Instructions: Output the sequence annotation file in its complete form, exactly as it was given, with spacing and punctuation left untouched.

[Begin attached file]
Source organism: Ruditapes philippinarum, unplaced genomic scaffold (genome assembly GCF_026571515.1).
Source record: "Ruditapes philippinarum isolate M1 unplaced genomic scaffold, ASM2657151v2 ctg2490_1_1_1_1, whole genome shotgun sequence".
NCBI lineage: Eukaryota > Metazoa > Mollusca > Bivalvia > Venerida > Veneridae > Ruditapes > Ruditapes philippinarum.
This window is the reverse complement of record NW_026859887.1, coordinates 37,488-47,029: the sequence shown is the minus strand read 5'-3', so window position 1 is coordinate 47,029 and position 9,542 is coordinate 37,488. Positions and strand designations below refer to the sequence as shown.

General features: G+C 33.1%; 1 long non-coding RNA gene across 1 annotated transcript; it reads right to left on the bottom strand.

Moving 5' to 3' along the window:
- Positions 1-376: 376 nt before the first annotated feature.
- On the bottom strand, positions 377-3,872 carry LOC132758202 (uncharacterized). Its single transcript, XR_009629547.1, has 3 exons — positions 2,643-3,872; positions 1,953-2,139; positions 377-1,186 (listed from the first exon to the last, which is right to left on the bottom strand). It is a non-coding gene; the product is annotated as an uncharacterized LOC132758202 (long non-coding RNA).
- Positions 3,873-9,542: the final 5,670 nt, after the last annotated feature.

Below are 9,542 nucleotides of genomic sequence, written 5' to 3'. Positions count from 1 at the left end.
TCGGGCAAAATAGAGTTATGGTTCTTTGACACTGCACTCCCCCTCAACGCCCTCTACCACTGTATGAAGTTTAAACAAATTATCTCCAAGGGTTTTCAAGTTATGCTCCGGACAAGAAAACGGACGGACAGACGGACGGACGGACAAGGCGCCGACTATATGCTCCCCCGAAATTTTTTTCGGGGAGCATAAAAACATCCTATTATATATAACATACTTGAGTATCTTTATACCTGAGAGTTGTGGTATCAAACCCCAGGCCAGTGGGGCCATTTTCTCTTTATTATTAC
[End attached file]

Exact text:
Source organism: Ruditapes philippinarum, unplaced genomic scaffold (genome assembly GCF_026571515.1).
Source record: "Ruditapes philippinarum isolate M1 unplaced genomic scaffold, ASM2657151v2 ctg2490_1_1_1_1, whole genome shotgun sequence".
NCBI lineage: Eukaryota > Metazoa > Mollusca > Bivalvia > Venerida > Veneridae > Ruditapes > Ruditapes philippinarum.
This window is the reverse complement of record NW_026859887.1, coordinates 37,488-47,029: the sequence shown is the minus strand read 5'-3', so window position 1 is coordinate 47,029 and position 9,542 is coordinate 37,488. Positions and strand designations below refer to the sequence as shown.

General features: G+C 33.1%; 1 long non-coding RNA gene across 1 annotated transcript; it reads right to left on the bottom strand.

Moving 5' to 3' along the window:
- Positions 1-376: 376 nt before the first annotated feature.
- On the bottom strand, positions 377-3,872 carry LOC132758202 (uncharacterized). Its single transcript, XR_009629547.1, has 3 exons — positions 2,643-3,872; positions 1,953-2,139; positions 377-1,186 (listed from the first exon to the last, which is right to left on the bottom strand). It is a non-coding gene; the product is annotated as an uncharacterized LOC132758202 (long non-coding RNA).
- Positions 3,873-9,542: the final 5,670 nt, after the last annotated feature.

Below are 9,542 nucleotides of genomic sequence, written 5' to 3'. Positions count from 1 at the left end.
TCGGGCAAAATAGAGTTATGGTTCTTTGACACTGCACTCCCCCTCAACGCCCTCTACCACTGTATGAAGTTTAAACAAATTATCTCCAAGGGTTTTCAAGTTATGCTCCGGACAAGAAAACGGACGGACAGACGGACGGACGGACAAGGCGCCGACTATATGCTCCCCCGAAATTTTTTTCGGGGAGCATAAAAACATCCTATTATATATAACATACTTGAGTATCTTTATACCTGAGAGTTGTGGTATCAAACCCCAGGCCAGTGGGGCCATTTTCTCTTTATTATTAC